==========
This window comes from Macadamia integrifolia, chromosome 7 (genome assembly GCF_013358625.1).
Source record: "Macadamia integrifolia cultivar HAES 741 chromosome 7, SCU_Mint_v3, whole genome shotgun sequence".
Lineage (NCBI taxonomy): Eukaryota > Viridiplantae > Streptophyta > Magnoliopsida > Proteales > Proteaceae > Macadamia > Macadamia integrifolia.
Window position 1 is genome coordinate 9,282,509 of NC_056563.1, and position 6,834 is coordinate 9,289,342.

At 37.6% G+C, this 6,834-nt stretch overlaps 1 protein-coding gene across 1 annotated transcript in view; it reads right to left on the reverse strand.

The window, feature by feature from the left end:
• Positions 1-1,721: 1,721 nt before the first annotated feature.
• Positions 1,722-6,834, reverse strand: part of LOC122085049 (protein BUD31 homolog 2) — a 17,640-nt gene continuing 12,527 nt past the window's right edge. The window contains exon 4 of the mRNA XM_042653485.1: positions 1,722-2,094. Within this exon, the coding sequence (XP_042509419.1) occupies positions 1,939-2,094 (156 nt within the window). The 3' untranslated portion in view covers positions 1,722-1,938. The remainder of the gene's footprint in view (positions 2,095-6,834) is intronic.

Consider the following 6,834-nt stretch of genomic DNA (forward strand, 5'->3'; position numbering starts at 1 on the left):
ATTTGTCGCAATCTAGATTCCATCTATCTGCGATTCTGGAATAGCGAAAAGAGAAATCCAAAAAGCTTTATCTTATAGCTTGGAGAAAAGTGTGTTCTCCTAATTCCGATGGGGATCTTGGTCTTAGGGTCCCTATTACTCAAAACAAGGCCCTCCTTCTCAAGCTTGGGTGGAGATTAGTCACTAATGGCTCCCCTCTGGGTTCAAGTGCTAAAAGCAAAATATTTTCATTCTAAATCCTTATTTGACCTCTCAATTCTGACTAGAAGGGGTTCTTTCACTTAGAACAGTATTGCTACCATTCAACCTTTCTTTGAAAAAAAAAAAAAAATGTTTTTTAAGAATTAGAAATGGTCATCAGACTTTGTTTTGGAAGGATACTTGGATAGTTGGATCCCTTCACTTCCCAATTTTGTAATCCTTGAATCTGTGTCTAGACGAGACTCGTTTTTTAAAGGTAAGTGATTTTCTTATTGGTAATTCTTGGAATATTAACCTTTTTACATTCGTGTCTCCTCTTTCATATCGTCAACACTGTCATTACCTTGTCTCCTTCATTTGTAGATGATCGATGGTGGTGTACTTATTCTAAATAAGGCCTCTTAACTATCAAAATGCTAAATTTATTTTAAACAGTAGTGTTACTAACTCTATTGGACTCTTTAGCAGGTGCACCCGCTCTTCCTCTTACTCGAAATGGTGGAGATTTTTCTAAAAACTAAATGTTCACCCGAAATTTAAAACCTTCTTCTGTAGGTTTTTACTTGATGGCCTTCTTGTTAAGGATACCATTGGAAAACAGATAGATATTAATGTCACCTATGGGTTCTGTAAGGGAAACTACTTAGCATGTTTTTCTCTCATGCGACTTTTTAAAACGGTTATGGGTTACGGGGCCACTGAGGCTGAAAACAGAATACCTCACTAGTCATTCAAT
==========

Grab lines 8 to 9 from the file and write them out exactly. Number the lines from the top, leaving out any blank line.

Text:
• Positions 1,722-6,834, reverse strand: part of LOC122085049 (protein BUD31 homolog 2) — a 17,640-nt gene continuing 12,527 nt past the window's right edge. The window contains exon 4 of the mRNA XM_042653485.1: positions 1,722-2,094. Within this exon, the coding sequence (XP_042509419.1) occupies positions 1,939-2,094 (156 nt within the window). The 3' untranslated portion in view covers positions 1,722-1,938. The remainder of the gene's footprint in view (positions 2,095-6,834) is intronic.

Consider the following 6,834-nt stretch of genomic DNA (forward strand, 5'->3'; position numbering starts at 1 on the left):